Date of Submission
Danielle T. Cooper Ph.D
Comparative Analysis, Exclusionary Discipline, Criminalization of Children, Zero Tolerance Policies
School-to-prison pipeline, School discipline, School children--Discipline, School management and organization, Social isolation
The United States imprisons 440 people age 18 and older for every 100,000 people of the same age (Bronson & Carson, 2019). By addressing a child’s introduction to the justice system and reducing this number, the number of adults in the criminal justice system will in turn reduce (Cooper & Klein, 2018). The school to prison pipeline and zero tolerance policies further the criminalization of children by way of exclusionary discipline. Some previous research found relationships between exclusion and dropping out of school, contact with the justice system, future criminal offending, and commission of more serious crimes. (Pesta, 2018; Wolf and Kupchick, 2016; Harris, 2018; Forsyth et al, 2014). The current study aimed to investigate perceptions of and experiences with exclusionary discipline. The three groups of study were students, teachers and administrators, and school resource officers (SROs). A screener survey identified potential participants, and interviews were conducted based on established selection criteria. The analyses were conducted both within group and across group. There were seven themes identified across all three study groups and they are as follows: change behavior, school safety, reporting exclusionary numbers, educational deficit, education, totality of circumstances, and teachers escalate. The SRO group and student group did not share any themes aside from the seven found across all groups. By understanding these themes, as well as the absence of themes, the use of exclusionary discipline can be adjusted to meet the view of those in the educational environment, who are most affected by exclusion.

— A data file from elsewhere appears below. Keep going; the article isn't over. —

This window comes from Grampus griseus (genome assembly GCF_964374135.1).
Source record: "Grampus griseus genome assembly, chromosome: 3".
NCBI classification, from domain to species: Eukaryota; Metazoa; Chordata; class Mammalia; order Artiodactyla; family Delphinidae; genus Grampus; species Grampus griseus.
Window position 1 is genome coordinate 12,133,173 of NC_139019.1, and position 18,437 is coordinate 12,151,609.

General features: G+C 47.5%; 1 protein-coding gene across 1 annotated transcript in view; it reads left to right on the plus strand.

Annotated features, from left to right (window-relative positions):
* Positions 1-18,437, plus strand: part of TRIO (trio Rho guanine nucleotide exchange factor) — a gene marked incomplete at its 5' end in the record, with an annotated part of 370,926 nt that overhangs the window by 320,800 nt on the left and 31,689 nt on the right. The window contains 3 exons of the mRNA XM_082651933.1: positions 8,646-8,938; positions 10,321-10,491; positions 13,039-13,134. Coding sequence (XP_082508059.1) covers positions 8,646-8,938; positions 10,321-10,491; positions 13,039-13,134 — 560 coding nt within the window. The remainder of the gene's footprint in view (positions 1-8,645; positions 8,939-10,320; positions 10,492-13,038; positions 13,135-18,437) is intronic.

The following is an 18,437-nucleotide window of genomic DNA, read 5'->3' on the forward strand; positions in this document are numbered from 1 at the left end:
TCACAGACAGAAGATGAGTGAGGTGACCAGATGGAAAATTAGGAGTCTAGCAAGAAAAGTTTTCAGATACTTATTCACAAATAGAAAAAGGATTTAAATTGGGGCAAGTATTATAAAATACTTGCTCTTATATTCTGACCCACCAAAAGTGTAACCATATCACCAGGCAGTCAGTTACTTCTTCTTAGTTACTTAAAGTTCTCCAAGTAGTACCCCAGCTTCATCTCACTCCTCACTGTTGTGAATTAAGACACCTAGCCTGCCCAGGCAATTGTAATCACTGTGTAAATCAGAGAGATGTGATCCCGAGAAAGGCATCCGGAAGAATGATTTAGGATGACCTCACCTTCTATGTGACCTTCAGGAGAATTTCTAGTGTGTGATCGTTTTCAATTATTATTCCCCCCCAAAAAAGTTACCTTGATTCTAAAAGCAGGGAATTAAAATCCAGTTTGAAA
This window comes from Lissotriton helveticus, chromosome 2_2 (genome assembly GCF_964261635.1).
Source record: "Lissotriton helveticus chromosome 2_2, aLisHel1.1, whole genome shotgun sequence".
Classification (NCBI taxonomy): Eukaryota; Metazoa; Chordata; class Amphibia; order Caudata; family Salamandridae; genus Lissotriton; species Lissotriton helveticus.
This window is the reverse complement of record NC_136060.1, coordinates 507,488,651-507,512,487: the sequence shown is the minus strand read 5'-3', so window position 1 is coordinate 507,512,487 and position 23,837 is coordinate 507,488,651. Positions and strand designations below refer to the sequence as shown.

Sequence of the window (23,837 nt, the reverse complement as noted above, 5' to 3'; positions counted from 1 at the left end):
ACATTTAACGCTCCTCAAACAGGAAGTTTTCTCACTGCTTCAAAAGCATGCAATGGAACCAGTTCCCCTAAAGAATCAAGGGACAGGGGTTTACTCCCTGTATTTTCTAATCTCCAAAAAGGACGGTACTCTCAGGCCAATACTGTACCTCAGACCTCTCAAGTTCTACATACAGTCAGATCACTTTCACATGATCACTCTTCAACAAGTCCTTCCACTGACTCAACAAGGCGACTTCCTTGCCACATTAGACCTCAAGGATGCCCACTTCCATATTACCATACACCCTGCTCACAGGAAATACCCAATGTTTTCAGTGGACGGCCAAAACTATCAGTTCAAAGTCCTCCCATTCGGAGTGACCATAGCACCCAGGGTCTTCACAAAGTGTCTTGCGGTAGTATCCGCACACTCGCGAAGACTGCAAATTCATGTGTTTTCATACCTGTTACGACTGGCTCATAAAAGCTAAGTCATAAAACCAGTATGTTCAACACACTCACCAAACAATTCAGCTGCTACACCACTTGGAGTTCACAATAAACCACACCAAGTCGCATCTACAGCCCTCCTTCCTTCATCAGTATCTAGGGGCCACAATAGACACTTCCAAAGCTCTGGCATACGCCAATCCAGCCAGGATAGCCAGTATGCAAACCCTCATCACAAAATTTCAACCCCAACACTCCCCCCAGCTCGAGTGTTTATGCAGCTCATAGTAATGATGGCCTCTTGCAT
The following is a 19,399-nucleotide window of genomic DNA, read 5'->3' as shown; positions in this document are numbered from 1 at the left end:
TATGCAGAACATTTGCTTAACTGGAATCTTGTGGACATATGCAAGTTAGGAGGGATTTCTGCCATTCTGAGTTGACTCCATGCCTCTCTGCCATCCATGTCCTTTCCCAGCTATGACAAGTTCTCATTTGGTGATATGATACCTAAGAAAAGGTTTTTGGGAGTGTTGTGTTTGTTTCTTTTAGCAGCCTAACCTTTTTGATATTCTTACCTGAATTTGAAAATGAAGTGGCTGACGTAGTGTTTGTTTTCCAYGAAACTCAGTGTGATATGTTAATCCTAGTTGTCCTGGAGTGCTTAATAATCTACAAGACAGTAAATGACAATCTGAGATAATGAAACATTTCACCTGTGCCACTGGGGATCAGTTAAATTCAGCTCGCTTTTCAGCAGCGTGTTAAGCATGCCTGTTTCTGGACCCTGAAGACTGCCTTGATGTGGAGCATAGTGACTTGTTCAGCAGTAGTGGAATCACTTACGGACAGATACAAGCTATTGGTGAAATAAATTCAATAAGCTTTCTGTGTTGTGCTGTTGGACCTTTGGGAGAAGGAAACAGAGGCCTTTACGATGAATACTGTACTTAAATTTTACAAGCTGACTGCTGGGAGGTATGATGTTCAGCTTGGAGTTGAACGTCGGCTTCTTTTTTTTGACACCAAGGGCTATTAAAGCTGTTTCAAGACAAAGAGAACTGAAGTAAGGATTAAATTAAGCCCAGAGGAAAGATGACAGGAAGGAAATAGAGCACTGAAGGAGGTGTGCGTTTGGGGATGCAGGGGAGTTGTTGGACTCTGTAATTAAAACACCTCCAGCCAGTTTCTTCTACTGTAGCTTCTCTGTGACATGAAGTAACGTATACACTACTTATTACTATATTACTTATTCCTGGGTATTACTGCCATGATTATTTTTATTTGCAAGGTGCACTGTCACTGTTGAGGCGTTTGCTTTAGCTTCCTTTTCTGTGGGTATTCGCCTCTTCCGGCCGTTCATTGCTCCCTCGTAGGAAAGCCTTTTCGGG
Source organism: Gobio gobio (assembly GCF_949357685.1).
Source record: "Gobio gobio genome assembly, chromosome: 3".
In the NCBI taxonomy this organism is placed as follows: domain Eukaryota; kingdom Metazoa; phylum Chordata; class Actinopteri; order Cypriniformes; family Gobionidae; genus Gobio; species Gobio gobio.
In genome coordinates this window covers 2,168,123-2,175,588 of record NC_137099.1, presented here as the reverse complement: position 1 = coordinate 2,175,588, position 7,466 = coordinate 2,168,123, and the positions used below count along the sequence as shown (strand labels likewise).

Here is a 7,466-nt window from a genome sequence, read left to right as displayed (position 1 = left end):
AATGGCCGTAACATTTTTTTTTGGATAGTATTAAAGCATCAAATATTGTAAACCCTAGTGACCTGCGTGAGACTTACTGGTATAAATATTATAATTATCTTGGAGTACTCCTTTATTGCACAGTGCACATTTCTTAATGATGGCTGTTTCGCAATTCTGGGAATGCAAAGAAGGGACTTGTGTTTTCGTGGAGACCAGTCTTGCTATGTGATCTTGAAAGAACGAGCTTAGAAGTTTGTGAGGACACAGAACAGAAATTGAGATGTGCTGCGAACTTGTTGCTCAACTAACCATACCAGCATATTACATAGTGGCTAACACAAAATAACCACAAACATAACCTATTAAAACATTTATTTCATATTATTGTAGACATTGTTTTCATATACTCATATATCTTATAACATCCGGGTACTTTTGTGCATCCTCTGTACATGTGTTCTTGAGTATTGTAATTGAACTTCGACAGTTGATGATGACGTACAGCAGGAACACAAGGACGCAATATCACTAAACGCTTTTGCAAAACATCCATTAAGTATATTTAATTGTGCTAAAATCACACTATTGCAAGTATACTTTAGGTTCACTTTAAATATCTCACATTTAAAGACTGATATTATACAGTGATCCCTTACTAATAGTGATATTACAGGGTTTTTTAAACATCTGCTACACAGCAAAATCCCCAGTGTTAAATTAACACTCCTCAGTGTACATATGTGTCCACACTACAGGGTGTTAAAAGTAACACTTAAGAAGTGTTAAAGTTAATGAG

Rubino, Joseph, "Perceptions of Exclusionary Discipline: A Comparative Analysis of Students, Teachers, and School Resources Officers" (2021). Honors Theses. 18.